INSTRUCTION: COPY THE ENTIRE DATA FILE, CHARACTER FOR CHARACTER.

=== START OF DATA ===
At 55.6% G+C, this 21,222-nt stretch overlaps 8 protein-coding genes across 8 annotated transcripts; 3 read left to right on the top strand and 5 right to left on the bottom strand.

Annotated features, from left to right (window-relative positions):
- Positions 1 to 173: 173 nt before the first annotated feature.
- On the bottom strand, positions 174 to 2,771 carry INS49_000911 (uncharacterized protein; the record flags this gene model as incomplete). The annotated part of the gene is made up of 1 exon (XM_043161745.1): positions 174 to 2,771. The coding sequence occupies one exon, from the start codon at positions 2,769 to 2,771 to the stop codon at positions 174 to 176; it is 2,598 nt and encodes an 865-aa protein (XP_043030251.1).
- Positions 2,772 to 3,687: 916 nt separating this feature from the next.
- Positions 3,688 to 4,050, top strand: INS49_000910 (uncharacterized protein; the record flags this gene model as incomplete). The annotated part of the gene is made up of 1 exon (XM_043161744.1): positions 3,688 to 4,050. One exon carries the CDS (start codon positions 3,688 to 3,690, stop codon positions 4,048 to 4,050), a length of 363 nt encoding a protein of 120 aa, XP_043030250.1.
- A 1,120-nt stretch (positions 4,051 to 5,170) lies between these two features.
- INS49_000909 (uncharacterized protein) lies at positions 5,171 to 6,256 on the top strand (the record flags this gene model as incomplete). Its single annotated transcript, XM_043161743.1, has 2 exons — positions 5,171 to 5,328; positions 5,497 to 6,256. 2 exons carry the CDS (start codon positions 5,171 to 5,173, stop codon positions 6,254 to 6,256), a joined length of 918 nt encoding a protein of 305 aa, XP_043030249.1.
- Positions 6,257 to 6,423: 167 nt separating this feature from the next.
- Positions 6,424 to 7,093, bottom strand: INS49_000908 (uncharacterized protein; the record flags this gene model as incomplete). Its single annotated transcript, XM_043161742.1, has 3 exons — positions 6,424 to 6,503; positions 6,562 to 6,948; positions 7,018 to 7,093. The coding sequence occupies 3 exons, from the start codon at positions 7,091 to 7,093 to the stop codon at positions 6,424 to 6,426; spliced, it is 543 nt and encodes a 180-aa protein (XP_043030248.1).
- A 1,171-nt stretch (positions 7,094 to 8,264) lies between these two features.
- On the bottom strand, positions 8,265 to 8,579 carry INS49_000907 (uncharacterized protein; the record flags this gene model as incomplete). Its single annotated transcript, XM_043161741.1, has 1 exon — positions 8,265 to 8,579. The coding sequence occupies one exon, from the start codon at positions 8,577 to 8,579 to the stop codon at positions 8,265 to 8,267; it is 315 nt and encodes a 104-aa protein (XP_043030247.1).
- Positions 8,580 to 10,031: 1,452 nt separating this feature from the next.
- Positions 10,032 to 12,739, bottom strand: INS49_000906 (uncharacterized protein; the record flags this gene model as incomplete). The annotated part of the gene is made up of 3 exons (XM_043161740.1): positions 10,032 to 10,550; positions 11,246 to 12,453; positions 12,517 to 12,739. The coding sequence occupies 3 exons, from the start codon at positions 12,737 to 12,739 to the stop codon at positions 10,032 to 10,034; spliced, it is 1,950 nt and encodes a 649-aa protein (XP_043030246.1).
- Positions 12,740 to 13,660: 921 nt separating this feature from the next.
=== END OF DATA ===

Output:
At 55.6% G+C, this 21,222-nt stretch overlaps 8 protein-coding genes across 8 annotated transcripts; 3 read left to right on the top strand and 5 right to left on the bottom strand.

Annotated features, from left to right (window-relative positions):
- Positions 1 to 173: 173 nt before the first annotated feature.
- On the bottom strand, positions 174 to 2,771 carry INS49_000911 (uncharacterized protein; the record flags this gene model as incomplete). The annotated part of the gene is made up of 1 exon (XM_043161745.1): positions 174 to 2,771. The coding sequence occupies one exon, from the start codon at positions 2,769 to 2,771 to the stop codon at positions 174 to 176; it is 2,598 nt and encodes an 865-aa protein (XP_043030251.1).
- Positions 2,772 to 3,687: 916 nt separating this feature from the next.
- Positions 3,688 to 4,050, top strand: INS49_000910 (uncharacterized protein; the record flags this gene model as incomplete). The annotated part of the gene is made up of 1 exon (XM_043161744.1): positions 3,688 to 4,050. One exon carries the CDS (start codon positions 3,688 to 3,690, stop codon positions 4,048 to 4,050), a length of 363 nt encoding a protein of 120 aa, XP_043030250.1.
- A 1,120-nt stretch (positions 4,051 to 5,170) lies between these two features.
- INS49_000909 (uncharacterized protein) lies at positions 5,171 to 6,256 on the top strand (the record flags this gene model as incomplete). Its single annotated transcript, XM_043161743.1, has 2 exons — positions 5,171 to 5,328; positions 5,497 to 6,256. 2 exons carry the CDS (start codon positions 5,171 to 5,173, stop codon positions 6,254 to 6,256), a joined length of 918 nt encoding a protein of 305 aa, XP_043030249.1.
- Positions 6,257 to 6,423: 167 nt separating this feature from the next.
- Positions 6,424 to 7,093, bottom strand: INS49_000908 (uncharacterized protein; the record flags this gene model as incomplete). Its single annotated transcript, XM_043161742.1, has 3 exons — positions 6,424 to 6,503; positions 6,562 to 6,948; positions 7,018 to 7,093. The coding sequence occupies 3 exons, from the start codon at positions 7,091 to 7,093 to the stop codon at positions 6,424 to 6,426; spliced, it is 543 nt and encodes a 180-aa protein (XP_043030248.1).
- A 1,171-nt stretch (positions 7,094 to 8,264) lies between these two features.
- On the bottom strand, positions 8,265 to 8,579 carry INS49_000907 (uncharacterized protein; the record flags this gene model as incomplete). Its single annotated transcript, XM_043161741.1, has 1 exon — positions 8,265 to 8,579. The coding sequence occupies one exon, from the start codon at positions 8,577 to 8,579 to the stop codon at positions 8,265 to 8,267; it is 315 nt and encodes a 104-aa protein (XP_043030247.1).
- Positions 8,580 to 10,031: 1,452 nt separating this feature from the next.
- Positions 10,032 to 12,739, bottom strand: INS49_000906 (uncharacterized protein; the record flags this gene model as incomplete). The annotated part of the gene is made up of 3 exons (XM_043161740.1): positions 10,032 to 10,550; positions 11,246 to 12,453; positions 12,517 to 12,739. The coding sequence occupies 3 exons, from the start codon at positions 12,737 to 12,739 to the stop codon at positions 10,032 to 10,034; spliced, it is 1,950 nt and encodes a 649-aa protein (XP_043030246.1).
- Positions 12,740 to 13,660: 921 nt separating this feature from the next.